November 30, 2007

ETFC Saved!

AH, SUCCESS. How I love it. As Loyal Rant Readers know, a few weeks back I bought a tiny number of shares in E*TRADE Financial Corp. (NASD:ETFC) at roughly $4.21 per share. Immediately after I did so, the stock skyrocketed and I have been completely insufferable ever since. For it was a completely speculative play but one that -- so far, anyway -- has actually paid off. Thursday, we got good news about ETFC -- at least for investors like me. Day traders, not so much. But we'll get back to that in a bit.

First, the good news. Citadel Investment Group agreed to inject some $2.5 billion in capital into E*Trade, which had been flailing about like a clothesline in a gale. The Wall Street Journal has a great story on how the deal came together -- it's really wonderful reporting. Anyway, the gist of the deal is this:


* Citadel bought E*Trade's crappy $3 billion portfolio of asset-backed securities for roughly $800 million, which works out to 27 cents on the dollar. The bad news is that E*Trade will take a $2.2 billion loss on the portfolio. The good news is that E*Trade doesn't have the damn thing hanging over its head any more, and now someone else can worry about the portfolio and its tranches (crap, super-crap, and uber-crap). And hey -- 27 cents on the dollar beats zero cents on the dollar.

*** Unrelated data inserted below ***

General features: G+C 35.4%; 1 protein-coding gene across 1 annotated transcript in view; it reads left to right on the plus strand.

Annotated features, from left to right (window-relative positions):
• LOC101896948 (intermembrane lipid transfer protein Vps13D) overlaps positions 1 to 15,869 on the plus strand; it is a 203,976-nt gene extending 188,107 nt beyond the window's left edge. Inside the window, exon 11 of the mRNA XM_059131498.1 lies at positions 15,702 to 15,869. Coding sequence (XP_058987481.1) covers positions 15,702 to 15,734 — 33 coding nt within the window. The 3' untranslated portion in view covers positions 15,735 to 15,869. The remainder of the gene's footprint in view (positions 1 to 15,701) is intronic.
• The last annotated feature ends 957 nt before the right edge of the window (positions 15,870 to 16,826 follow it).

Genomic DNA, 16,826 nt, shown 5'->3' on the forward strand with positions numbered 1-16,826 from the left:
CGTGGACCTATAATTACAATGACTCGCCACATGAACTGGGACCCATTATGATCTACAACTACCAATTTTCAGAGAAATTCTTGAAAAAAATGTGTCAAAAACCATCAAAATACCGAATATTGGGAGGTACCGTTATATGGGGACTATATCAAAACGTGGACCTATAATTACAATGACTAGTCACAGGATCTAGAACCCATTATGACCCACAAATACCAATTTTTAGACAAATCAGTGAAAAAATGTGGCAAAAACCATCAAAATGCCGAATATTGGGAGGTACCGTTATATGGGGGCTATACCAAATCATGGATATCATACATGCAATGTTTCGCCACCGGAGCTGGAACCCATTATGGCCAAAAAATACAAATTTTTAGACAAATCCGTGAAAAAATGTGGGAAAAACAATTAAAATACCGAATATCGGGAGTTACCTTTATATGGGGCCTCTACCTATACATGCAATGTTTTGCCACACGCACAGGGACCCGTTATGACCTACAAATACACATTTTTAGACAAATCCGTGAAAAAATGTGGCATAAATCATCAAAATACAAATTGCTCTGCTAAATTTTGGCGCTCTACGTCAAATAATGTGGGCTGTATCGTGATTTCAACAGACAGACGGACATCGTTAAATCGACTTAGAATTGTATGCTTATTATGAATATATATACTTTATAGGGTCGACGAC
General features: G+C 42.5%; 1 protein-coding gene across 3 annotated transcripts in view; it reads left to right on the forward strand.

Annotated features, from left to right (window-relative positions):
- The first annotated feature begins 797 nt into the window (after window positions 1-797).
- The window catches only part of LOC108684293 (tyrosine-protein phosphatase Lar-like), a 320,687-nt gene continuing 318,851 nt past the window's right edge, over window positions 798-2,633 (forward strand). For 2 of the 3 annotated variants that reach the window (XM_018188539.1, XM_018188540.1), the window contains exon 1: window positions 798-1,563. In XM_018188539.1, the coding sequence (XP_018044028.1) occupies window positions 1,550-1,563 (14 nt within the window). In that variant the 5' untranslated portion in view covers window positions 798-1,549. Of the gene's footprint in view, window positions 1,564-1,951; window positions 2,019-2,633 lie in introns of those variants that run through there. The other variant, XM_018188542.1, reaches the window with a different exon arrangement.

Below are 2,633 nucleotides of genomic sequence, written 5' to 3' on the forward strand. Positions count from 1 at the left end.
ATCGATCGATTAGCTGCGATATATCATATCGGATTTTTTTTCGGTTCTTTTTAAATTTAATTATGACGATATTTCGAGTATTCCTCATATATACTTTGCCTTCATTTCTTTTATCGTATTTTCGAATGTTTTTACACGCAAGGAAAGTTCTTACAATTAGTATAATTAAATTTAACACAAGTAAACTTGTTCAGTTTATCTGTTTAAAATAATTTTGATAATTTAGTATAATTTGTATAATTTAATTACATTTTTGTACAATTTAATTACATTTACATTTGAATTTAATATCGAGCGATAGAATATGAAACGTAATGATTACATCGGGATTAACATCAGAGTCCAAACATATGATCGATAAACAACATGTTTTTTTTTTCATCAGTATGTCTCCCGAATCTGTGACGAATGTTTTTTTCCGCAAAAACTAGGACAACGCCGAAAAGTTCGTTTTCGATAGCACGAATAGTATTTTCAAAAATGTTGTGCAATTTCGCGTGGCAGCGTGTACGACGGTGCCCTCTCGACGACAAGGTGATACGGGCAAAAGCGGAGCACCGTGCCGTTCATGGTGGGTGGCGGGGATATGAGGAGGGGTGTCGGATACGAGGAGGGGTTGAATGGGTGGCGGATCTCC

* Citadel is pumping $1.75 billion into E*Trade. In return for this, Citadel will end up with roughly 20 pc of the company and get paid 12.5 pc per annum on ten-year notes. It's getting roughly 84 million shares of ETFC, which have a market value today of about $420 million. That's like the cherry on top the sundae of $1.75 billion in ten-year notes. Those notes should be very profitable in the meantime for Citadel, and could especially be so depending on how the notes are structured.

The good news is that E*Trade gets a bunch of cash it needs. The bad news is that E*Trade's managers have diluted the stock in agreeing to the deal, meaning less earnings in future for tiny shareholders like me. Also, the debt payments will reduce those earnings even further. But I don't have $1.75 billion, so I'm not complaining until my position goes under water.